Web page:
mini guide Brussels
When visiting our family in Holland, we always (always!) pass by Brussels. And in fifteen years we never ever stopped there. Which turned out, is a pity because Brussels is a sweet and diverse city, well worth a visit.
Igor and I were in Bruxelles recently to promote our book and to host a plant hanger workshop and had an extra day to explore. There were quite a few places that I really loved (and want to revisit on our next trip to Holland!) that go well beyond Manneken Pis, chocolate and beer. So here we go with some of the places you don't want to miss on your next citytrip to Bruxelles, Brussel, or just Brussels.
By the way, I still have no clue which language you're supposed to speak in Brussels. Speaking English seemed safer than French or Dutch, because the Bruxellois would either be insulted by Dutch or by French and reply in a different language. As long as you understand each other, it's OK, but it felt confusing either way.
► I'm still dreaming of the iced coffee I had at Aksum, an Ethiopian coffee house, not far from the Grand Place. My number one reason to go back to Brussels, and I'm not even a coffee-addict. Warmly (or ice-coldly ;) ) recommended!
► The prettiest plant shop in Brussels: BRUT. A real jungle vibe, with lots of pink grow lights, lush plants and vintage rattan furniture. We created an entire blogpost about Brut on Urban Jungle Bloggers if you like to take a look inside. Next time I also want to visit their newly opened sister-boutique La Pharmacie with more vintage & plants.
► Good design and vintage shopping in the Rue Blaes, including Atat and Welcome Gallery with some very nice Calder-inspired stabiles!
► The glazed shopping arcade Galeries Royales Saint-Hubert is a bit touristy (check the first picture above), but there are a few nice design and interior shops inside and... Meert ;) Need I say more?!
► Forget waffles with too many toppings: go to Aux Merveilleux de Fred for a raisin cramique. Super soft fluffy bread with raisins. Or indulge in his merveilleux.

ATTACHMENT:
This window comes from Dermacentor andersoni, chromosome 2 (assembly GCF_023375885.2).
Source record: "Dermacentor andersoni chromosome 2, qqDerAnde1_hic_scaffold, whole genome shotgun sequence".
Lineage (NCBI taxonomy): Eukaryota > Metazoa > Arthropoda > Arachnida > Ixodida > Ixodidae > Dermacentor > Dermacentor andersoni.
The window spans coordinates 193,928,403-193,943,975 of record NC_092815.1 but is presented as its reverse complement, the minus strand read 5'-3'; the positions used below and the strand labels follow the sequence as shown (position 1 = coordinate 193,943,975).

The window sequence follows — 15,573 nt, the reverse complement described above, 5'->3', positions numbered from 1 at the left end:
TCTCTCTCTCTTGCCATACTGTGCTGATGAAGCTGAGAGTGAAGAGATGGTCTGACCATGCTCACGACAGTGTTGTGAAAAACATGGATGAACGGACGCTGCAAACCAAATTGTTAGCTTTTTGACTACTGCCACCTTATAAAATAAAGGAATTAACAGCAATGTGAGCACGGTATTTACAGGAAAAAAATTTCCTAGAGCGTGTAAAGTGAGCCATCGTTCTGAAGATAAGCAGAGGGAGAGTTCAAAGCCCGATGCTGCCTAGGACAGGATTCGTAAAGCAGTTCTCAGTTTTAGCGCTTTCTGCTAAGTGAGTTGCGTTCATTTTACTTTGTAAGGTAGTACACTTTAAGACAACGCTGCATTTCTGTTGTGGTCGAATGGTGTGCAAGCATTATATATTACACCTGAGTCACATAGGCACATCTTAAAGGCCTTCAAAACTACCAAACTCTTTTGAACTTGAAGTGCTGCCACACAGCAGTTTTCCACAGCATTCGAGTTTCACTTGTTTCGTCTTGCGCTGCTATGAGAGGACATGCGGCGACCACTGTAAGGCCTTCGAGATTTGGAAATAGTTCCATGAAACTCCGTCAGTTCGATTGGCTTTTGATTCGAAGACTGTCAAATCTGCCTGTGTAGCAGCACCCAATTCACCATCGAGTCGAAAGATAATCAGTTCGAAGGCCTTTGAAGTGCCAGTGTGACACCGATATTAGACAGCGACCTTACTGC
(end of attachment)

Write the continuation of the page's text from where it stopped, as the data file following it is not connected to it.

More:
► Dinner at La Cantina Brasil for nice brasilian food in a kitschy jungle decor. Not tested, but I was recommended to have dinner at Jour de Fête.
► On Sunday, wake up early to visit the Marché du Midi, the fruit and flower and plant market near the Bruxelles Midi trainstation. It is huge and has so many beautiful flowers, very cheap houseplants and the most wonderful fruit en veggies. If you visit at the end of the market day, at around 13:30, you can find the best bargains.
► If you woke up early to visit the market and did some grocery shopping, or maybe even adopted a new plant, walk towards the Marolles area, just south from the Marché du Midi. On the Place du Jeu de Balle, there's a large Sunday fleamarket where you can find anything from complete tourist traps, to the best vintage finds ever. I found it to be rather inexpensive, the vendors were willing to negotiate and easier than the French folks at the vide greniers we usually visit here in France.
► fter (or before!) a stroll around the fleamarket: go for Sunday brunch at Chaff, great for people watching as it's right along the brocante square.
Do you have more Brussels tips? I can't wait to go back, have a nice Aksum coffee, a cramique and for some more junkhunting at the Place du Jeu de Balle ;)
Plants and colors
Today I get to blog with a group of French interior bloggers: le collectif de blogueurs Project Inside! They asked me to be their guest blogger this month and bien sûr I said yes: I mean the topic couldn't be a better match: "Les Plantes et les couleurs" (Plants & Colors). Both inspire me so much every day!